UNITED KINGDOM, March 20, 2011: The world has just experienced the biggest full moon for almost two decades when the satellite reached its closest point to Earth. On 19 March, the full moon looked unusually large in the night sky as it reaches a point in its cycle known as ‘lunar perigee’.
Stargazers were treated to a spectacular view with the moon approaching Earth at a distance of 221,567 miles in its elliptical orbit – the closest it has passed to our planet since 1992. The full moon could appear up to 14% bigger and 30% brighter in the sky, especially when provided with the right atmospheric conditions.
This phenomenon has reportedly heightened concerns about ‘supermoons’ being linked to extreme weather events – such as earthquakes, volcanoes and tsunamis. The last time the moon passed close to the Earth was on 10 January 2005, around the time of the Indonesian earthquake that measured 9.0 on the Richter scale. Hurricane Katrina in 2005 was also associated with an unusually large full moon.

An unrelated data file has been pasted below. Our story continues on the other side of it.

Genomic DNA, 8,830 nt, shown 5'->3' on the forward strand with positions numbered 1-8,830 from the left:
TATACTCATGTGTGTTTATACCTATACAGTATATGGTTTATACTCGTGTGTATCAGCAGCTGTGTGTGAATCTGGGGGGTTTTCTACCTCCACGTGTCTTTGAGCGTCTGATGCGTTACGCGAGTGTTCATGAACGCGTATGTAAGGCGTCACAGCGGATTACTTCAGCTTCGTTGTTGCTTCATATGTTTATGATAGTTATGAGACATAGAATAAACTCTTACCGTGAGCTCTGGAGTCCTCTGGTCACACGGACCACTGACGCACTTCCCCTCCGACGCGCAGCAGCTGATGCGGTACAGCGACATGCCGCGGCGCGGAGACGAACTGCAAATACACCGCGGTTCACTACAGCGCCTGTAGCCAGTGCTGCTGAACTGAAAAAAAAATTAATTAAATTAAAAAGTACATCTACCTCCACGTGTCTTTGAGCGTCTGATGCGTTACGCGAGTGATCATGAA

However, Dr. Tim O’Brien, a researcher at the Jodrell Bank Centre for Astrophysics at the University of Manchester, said: ‘The dangers are really overplayed. You do get a bit higher than average tides than usual along coastlines as a result of the moon’s gravitational pull, but nothing so significant that will cause a serious climatic disaster or anything for people to worry about.’
But according to Dr. Victor Gostin, a Planetary and Environmental Geoscientist at Adelaide University, there may be a link between large-scale earthquakes in places around the equator and new and full moon situations. He said: ‘This is because the Earth-tides (analogous to ocean tides) may be the final trigger that sets off the earthquake.’